H Alabama Indian Villages, Towns and Settlements

A complete listing of all the Indian villages, towns and settlements as listed in Handbook of Americans North of Mexico.

Hatchichapa (half-way creek). A former branch settlement of the Upper Creek town Kailaidshi, between Coosa and Tallapoosa rs., Ala. Hawkins states that the Creeks hostile to the United States burned it in 1813, but it was probably rebuilt as it is mentioned in Parsons census list of 1832 as having 62 heads of families.

Hillabi (pron. hi′-la-pi). A former Upper Creek town near the present Ashland, Clay co., Ala., in the “central district” between Coosa and Tallapoosa rs, on Koufadi cr., a branch of Hillabee cr. Most of the Hillabi people had settled before 1799 in the 4 villages called Hlanudshiapala, Anatichapko, Istudshilaika, and Uktahasasi. In the vicinity of Hillabi town its inhabitants, with other “Red Sticks,” or hostiles, were vanquished by Jackson s army, Nov. 18, 1813, when 316 of them were killed or captured and their town devastated. (A. S. G.)

Hlahlokalka (Lá′lo-kálka: ‘lá′lo ‘fish’, akálgäs ‘I am separated from’). A former Upper Creek settlement established by the Okchayi on a small river forming ponds, 4 m. above Oakfuskee, Cleburne co., Ala. (A. S. G.)

Hlanudshiapala (‘láni ‘mountain’, udshi dim. suffix, apála ‘on the other side’: ‘on the other side of a little mountain’). A former Upper Creek settlement, one of the four Hillabi villages, with a town square, situated on the N. w. branch of Hillabi cr., Ala., 15 m. from Hillabi town. (A. S G.)

Hlaphlako (Láp-‘láko, ‘tall cane’). Two former Upper Creek villages on or near Cupiahatchee cr., in Macon co., Ala., with 81 and 66 heads of families, respectively, in 1832.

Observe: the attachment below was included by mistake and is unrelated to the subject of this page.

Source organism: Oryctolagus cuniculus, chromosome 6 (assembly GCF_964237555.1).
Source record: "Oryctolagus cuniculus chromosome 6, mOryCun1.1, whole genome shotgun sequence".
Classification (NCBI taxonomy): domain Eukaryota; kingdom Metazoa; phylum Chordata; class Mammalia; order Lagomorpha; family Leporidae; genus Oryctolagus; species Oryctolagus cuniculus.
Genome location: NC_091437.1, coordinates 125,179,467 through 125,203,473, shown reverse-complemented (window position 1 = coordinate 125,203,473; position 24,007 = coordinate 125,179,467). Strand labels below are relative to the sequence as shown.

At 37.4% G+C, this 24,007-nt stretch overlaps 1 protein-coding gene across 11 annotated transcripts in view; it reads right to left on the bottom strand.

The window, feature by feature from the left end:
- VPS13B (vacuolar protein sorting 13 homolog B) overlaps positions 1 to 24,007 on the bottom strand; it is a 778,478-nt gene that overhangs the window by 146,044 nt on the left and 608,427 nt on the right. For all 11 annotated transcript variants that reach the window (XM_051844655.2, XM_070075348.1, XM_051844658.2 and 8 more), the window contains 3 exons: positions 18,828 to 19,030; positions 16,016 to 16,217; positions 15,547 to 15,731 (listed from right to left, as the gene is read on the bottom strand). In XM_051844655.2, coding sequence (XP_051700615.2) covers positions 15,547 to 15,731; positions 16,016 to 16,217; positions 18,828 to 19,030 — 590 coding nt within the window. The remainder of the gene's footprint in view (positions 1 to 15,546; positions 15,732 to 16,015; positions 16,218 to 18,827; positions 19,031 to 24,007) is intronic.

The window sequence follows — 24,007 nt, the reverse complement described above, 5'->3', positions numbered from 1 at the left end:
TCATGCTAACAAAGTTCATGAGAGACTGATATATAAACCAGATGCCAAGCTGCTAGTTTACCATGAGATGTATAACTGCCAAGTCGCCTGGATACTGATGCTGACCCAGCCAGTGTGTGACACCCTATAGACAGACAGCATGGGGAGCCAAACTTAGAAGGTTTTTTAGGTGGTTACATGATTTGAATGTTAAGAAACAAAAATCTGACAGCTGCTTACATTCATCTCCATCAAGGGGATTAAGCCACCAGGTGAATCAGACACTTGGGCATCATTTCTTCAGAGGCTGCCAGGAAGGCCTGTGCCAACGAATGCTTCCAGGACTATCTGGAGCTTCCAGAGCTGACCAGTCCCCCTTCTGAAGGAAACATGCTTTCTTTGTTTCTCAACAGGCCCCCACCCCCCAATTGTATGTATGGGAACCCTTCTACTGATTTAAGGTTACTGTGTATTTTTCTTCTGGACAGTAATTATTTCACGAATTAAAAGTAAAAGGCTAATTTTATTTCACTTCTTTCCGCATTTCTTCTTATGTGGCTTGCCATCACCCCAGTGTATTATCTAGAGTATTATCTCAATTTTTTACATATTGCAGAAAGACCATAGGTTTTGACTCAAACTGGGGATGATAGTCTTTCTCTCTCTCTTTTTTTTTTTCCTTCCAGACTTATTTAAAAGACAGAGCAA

Hlekatchka (’Le-kátchka, or ’Li-i-kátchka, ‘from ’le or ’li, ‘arrow’, kátchka, ‘broken’: ‘broken arrow’). A former Lower Creek town on a trail ford crossing Chattahoochee r., 12 m. below Kasihta, on the w. side of the river, probably in Russell co., Ala. According to Hawkins (Am. State Papers, Ind. Aff., i, 858, 1832) the settlement was destroyed in 1814; but it was apparently reestablished, as it was represented in the treaty of Nov. 15, 1827, and a census of 1832 (Schoolcraft, Ind. Tribes, iv, 578, 1854) gives the number of families as 331 in that year. (A. S. G. )

Hobeckentopa. A locality, possibly a town, where a treaty with the Choctaw was concluded Aug. 31, 1803. It was on Tombigbee r. , in the E. part of Washington co. , Ala., perhaps on or near a bluff of the same name upon which St Stephens now stands. (H.W.H)

Huhlitaiga (Hú‘li-täíiga, ‘war ford’). A lower Creek village on Chattahoochee r., about the present Georgia-Alabama boundary, the inhabitants of which in or prior to 1799 removed to Oakfuski, settling on the opposite side of the Tallapoosa.

Huhliwahli (to apportion war). A former Upper Creek town on the right bank of Tallapoosa r., 5 m. below Atasi, in Macon co., Ala. It obtained its name from the privilege of declaring war which was accorded to it, the declaration being sent from this town to Tukabatchi, thence to the other villages. (A. S. G.)


Hodge, Frederick Webb, Compiler. The Handbook of American Indians North of Mexico. Bureau of American Ethnology, Government Printing Office. 1906.

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